Quote
Force
The Technique of control over characters' thematically-significant decisions by anyone who is not the character's player. When Force is applied in a manner which disrupts the Social Contract, the result is Railroading. Originally called "GM-oomph" (Ron Edwards), then "GM-Force" (Mike Holmes).


By this definition, a discussion about what type of character is appropriate is not the assumption of power over the CHARACTERS thematically significant decisions.
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Marco
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« Reply #68 on: July 02, 2004, 05:26:02 AM »

Contra,

Whether or not there "is a spoon" may be a differentating factor between people with Nar and Sim proclivities. Certainly a lot of people here consider what I'm calling the "external continuity" (or SiS) to be more important (or the only important thing) than "internal continuity" (a personal assessment of character that may not be clear to everyone).

But that can't be a *defining* factor of Sim vs. Nar. A Nar player who doesn't wish to "violate" their character is, IMO, well within their rights to say so (I think this is Vincent's take and I think he's right to have it).

That is why I think Force is simply a matter of perception and each and every thing a GM does might or might not count for a person.

Where you don't think that'll happen commonly ("it's notational"), I think it's at the heart of almost every 'railroading' incident where the GM believes that the "railroading event" is simply a natural outcome of the world rather than a mad scramble to prevent some action on the character's part.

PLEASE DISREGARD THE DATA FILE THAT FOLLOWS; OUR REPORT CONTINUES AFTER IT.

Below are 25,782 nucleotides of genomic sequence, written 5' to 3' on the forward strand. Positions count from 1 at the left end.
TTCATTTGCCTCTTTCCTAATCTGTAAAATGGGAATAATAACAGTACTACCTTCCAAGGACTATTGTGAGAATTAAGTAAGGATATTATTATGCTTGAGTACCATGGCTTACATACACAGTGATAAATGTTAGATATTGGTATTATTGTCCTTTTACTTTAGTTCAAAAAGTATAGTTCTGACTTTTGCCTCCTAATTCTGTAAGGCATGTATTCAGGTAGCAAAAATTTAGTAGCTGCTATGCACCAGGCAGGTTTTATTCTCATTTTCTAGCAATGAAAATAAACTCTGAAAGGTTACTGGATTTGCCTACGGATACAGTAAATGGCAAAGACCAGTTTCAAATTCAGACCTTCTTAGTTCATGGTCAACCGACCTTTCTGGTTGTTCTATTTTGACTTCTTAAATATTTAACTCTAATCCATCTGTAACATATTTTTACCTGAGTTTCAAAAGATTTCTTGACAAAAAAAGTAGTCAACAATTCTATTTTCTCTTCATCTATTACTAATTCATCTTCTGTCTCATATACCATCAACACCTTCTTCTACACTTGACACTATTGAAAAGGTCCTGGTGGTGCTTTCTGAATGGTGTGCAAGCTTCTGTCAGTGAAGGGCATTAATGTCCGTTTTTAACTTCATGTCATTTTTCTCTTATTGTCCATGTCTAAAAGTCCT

Where the GM is mad-scrambling, I think that's pretty clearly in the dysfunction bucket in almost every case I can imagine.

I think that problem is stock-standard: an incredibly common issue in play. Any time a GM is basing their calls on what they "think would happen" rather than "what 'must' happen for the story" this can come up.

-Marco
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Jack Spencer Jr
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« Reply #69 on: July 02, 2004, 05:43:33 AM »

Quote from: Marco
Any time a GM is basing their calls on what they "think would happen" rather than "what 'must' happen for the story" this can come up.


When faced with the choice of one over the other, the ideal choice would be both. Should in come down to a choice of one or the other, in the composition of fiction, this is a good indication that either the scene should be cut or what has occured before must be rewritten.
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Marco
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« Reply #70 on: July 02, 2004, 05:54:14 AM »

Quote from: Jack Spencer Jr
Quote from: Marco
Any time a GM is basing their calls on what they "think would happen" rather than "what 'must' happen for the story" this can come up.


When faced with the choice of one over the other, the ideal choice would be both. Should in come down to a choice of one or the other, in the composition of fiction, this is a good indication that either the scene should be cut or what has occured before must be rewritten.


I agree with the "optimal"--but there may be a choice condition and that'd be Virtuality vs. Story-First play (not Sim vs. Nar, IMO).

The idea of cutting scenes and re-writing them is a good one--but one that's antithetical to immersive play (IMO) and absolutely counter to Virtuality.